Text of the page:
Are you a postgrad student with a comprehensive, beautifully written qualitative thesis? You know your research deserves to be read by a wider audience, but after looking at journal word lengths, you’ve realised you’ll need to cut your gorgeous study in half (or maybe even quarters) to be eligible for publication.

How on earth can this be done?

Don’t panic! This blog will outline five easy steps to help you cut your study down into a bite-sized, publishable piece without losing any of the nuance you’ve put your blood, sweat and tears into.

1. Select a journal Think about audience, word-length and style

Before you even start thinking about making cuts to your precious study, the first thing to get straight is which journal you’re writing for. Who is your ideal audience? Do they have a key publication? If so, that could be the one for you. Run a quick search through your chosen journal’s archive to ensure they are open to qualitative publications; it will be a waste of your time and theirs to send your gorgeous IPA findings to a publication which only deals with stats.

Wow your audience with your awesome findings
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Once you’ve found your ideal journal, search their website for their instructions for authors, and note down their word length and style guidelines. Some journals might ask for a certain number of pages rather than a word length. Most will have requirements for font, point size and spacing, which you will do well to adopt from the outset so you don’t get a nasty shock when it turns out you have to double space the article you’ve spent hours getting down to 30 singlespaced pages.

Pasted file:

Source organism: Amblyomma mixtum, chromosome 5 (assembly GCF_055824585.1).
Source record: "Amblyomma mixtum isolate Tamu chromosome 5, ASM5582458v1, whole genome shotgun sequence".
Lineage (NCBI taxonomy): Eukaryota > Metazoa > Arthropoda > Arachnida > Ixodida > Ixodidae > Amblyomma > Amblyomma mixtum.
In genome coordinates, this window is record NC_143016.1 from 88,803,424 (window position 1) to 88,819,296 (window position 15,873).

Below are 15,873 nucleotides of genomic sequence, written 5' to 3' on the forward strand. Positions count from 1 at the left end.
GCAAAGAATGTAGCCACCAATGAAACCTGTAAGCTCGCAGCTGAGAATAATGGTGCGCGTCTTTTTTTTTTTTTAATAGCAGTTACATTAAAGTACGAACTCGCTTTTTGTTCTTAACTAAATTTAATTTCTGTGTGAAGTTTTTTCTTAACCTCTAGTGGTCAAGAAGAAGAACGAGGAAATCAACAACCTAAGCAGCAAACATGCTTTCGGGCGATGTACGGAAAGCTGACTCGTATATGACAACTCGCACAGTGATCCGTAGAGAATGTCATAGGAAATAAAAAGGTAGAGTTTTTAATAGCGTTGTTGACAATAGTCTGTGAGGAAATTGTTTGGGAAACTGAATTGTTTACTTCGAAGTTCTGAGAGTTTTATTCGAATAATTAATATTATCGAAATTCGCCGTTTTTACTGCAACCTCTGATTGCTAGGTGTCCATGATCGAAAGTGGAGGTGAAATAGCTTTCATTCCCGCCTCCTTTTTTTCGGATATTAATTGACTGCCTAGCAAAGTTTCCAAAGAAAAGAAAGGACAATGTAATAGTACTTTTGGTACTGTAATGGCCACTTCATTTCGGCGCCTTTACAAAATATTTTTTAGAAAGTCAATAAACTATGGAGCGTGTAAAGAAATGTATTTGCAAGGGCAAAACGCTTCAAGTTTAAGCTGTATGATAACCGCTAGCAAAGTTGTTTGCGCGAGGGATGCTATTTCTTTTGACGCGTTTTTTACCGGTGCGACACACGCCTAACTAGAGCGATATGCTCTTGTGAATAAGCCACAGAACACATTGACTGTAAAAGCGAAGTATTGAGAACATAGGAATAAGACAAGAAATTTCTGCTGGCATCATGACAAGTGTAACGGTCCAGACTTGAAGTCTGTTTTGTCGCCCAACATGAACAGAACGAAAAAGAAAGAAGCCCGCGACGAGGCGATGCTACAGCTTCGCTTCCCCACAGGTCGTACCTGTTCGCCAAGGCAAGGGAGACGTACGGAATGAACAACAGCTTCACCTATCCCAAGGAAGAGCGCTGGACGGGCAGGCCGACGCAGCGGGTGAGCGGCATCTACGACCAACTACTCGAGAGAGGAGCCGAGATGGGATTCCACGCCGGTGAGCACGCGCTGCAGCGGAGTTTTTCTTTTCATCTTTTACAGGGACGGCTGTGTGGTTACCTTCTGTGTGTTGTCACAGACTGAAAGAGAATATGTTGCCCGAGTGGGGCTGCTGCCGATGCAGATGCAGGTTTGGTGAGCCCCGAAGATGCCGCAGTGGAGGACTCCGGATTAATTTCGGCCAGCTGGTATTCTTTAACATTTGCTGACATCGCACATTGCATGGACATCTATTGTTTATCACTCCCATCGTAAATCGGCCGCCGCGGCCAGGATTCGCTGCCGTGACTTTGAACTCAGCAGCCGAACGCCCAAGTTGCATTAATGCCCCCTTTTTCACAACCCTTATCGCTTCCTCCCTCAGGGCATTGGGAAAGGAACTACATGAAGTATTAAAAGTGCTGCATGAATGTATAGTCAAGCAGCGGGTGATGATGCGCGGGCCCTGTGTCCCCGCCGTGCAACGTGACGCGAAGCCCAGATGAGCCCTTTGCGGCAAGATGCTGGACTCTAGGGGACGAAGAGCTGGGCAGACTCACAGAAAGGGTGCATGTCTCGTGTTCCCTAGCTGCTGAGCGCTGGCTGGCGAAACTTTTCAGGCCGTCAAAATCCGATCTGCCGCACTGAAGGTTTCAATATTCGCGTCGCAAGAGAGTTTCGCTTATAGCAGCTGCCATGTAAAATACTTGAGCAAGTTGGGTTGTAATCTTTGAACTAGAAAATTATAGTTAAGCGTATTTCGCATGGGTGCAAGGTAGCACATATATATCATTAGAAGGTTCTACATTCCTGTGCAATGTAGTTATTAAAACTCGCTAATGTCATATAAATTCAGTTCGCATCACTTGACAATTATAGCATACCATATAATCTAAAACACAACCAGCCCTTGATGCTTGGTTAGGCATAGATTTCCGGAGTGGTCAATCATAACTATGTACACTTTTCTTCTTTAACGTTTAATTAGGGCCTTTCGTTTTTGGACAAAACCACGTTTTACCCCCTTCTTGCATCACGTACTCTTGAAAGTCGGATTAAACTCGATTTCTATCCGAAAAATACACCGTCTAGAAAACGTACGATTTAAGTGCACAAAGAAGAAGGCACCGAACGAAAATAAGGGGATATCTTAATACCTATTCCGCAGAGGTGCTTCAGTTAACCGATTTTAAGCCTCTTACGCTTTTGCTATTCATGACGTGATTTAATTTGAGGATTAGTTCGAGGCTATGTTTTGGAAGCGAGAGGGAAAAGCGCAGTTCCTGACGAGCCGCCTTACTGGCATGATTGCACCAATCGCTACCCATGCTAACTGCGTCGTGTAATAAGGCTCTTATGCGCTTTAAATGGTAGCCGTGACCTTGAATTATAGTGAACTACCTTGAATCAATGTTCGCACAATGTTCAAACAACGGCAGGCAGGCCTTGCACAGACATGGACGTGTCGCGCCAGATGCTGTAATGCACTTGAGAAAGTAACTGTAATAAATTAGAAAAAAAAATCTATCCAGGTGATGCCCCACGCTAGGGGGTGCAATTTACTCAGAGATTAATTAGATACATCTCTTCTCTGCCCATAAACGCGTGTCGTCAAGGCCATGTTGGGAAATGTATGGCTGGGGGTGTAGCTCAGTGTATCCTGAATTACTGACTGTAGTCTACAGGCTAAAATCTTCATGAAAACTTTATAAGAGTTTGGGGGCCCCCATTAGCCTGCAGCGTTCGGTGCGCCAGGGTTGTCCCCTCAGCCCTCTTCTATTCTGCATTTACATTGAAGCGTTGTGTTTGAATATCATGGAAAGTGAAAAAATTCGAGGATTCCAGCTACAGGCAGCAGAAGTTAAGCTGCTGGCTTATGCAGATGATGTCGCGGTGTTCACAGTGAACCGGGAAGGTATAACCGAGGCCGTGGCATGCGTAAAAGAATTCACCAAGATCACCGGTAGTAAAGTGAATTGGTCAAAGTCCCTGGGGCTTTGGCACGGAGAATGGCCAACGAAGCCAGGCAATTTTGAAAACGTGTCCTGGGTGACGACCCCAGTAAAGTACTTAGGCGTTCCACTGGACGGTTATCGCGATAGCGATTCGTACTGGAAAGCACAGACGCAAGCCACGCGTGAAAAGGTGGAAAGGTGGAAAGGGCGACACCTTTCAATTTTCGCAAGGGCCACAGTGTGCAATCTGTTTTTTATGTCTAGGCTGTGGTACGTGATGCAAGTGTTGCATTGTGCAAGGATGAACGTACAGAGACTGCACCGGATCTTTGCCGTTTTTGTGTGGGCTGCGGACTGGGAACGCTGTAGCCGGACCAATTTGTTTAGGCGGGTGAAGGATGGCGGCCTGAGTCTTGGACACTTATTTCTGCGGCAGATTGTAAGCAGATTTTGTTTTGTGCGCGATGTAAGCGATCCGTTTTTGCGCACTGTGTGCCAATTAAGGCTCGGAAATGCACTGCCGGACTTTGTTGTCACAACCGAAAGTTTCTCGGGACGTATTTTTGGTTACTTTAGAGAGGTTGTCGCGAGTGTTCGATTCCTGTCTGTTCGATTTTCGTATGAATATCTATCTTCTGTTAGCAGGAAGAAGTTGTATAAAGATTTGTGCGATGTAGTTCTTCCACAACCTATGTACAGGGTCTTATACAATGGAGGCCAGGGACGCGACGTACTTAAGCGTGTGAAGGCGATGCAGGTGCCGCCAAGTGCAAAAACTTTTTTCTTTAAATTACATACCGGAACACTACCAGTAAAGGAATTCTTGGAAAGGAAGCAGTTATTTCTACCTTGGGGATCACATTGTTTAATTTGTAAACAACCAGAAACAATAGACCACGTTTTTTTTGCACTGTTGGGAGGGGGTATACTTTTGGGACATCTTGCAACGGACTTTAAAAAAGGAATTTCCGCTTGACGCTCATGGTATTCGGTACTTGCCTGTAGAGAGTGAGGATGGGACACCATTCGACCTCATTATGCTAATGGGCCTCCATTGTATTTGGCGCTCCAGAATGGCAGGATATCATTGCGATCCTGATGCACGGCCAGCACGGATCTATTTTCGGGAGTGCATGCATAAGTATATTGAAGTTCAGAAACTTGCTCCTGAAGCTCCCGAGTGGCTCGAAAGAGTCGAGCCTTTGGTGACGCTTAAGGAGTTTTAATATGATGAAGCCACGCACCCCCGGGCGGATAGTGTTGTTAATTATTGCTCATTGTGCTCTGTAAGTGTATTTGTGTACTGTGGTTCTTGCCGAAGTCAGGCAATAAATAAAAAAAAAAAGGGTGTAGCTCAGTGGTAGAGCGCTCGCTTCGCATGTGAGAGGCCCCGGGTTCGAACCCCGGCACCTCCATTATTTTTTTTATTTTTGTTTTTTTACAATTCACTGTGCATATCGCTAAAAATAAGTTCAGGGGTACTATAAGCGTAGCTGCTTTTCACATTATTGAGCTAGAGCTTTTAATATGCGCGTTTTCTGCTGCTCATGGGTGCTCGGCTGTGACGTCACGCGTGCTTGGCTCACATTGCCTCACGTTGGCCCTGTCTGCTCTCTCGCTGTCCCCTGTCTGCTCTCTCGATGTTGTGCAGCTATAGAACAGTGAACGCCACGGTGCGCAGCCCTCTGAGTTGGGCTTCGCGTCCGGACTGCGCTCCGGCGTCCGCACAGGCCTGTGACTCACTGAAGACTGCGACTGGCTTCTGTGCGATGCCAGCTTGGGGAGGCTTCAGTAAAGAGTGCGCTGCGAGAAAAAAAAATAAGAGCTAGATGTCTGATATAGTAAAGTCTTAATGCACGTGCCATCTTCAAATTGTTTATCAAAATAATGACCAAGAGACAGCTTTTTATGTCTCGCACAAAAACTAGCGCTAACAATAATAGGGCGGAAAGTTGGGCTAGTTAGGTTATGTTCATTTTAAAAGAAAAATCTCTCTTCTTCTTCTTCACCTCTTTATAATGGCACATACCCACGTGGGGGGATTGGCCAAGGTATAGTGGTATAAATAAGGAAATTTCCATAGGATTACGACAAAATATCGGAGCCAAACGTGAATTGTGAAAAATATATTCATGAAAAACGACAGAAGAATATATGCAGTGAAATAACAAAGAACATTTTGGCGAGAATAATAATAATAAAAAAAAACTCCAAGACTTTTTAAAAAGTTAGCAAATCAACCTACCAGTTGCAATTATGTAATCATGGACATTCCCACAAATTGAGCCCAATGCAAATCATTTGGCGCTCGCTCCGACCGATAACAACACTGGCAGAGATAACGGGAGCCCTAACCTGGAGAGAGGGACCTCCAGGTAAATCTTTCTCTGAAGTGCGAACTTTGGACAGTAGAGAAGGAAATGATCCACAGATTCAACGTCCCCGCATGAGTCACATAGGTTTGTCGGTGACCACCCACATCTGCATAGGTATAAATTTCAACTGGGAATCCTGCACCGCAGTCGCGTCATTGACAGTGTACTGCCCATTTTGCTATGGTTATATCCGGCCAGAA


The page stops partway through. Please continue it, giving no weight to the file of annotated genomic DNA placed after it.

2. Re-read your study What are the novel points? What will be of particular interest to your chosen journal’s audience?

Once you’ve selected your ideal journal, go back and re-read your study. It’s unlikely you’ll be able to fit all the findings from a master’s or PhD study into one paper, so think about which findings are the most novel, or which will appeal most to the audience of your chosen publication.

3. Choose two to three themes Which would work as an individual paper?

Feeling overwhelmed by words? The Post-Graduate Proof-Reader can help!
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You might have to make some big choices at this stage. Have you got five themes? Perhaps there will only be room in this paper to present two of those. Don’t worry – it could be that you could put the other three into a second paper for another audience. Maybe there’s just one theme that you feel is really hard-hitting. That’s fine too – you can pull that out of the study and present it alone.

4. Re-write your lit review and discussion Tailor these to your chosen themes

Once you’ve selected the theme/s you want to focus on for this paper, you’ll need to tailor the introduction, method and discussion sections to fit. Which papers from your lit review are relevant just for these fewer themes? Add a short section in your method explaining that you have (for example) selected two themes from a wider project, and explaining why you’ve chosen to do this. You might also want to include some recommendations and reflections towards the end of your discussion section.

5. Send your paper to the Post-Graduate Proof-Reader

Your study should be looking much more like a publishable paper now. It will be shorter and more tightly focused towards a specific audience. Congratulations! But… you may still be a little beyond that elusive word limit. Could you make your points more succinctly? Perhaps you don’t need all those limitations you’ve humbly included in your discussion section! Sometimes a fresh pair of eyes is needed at this stage. Visit and I’ll be happy to help you get your piece down to the correct word length and help you share your fabulous research with the wider world.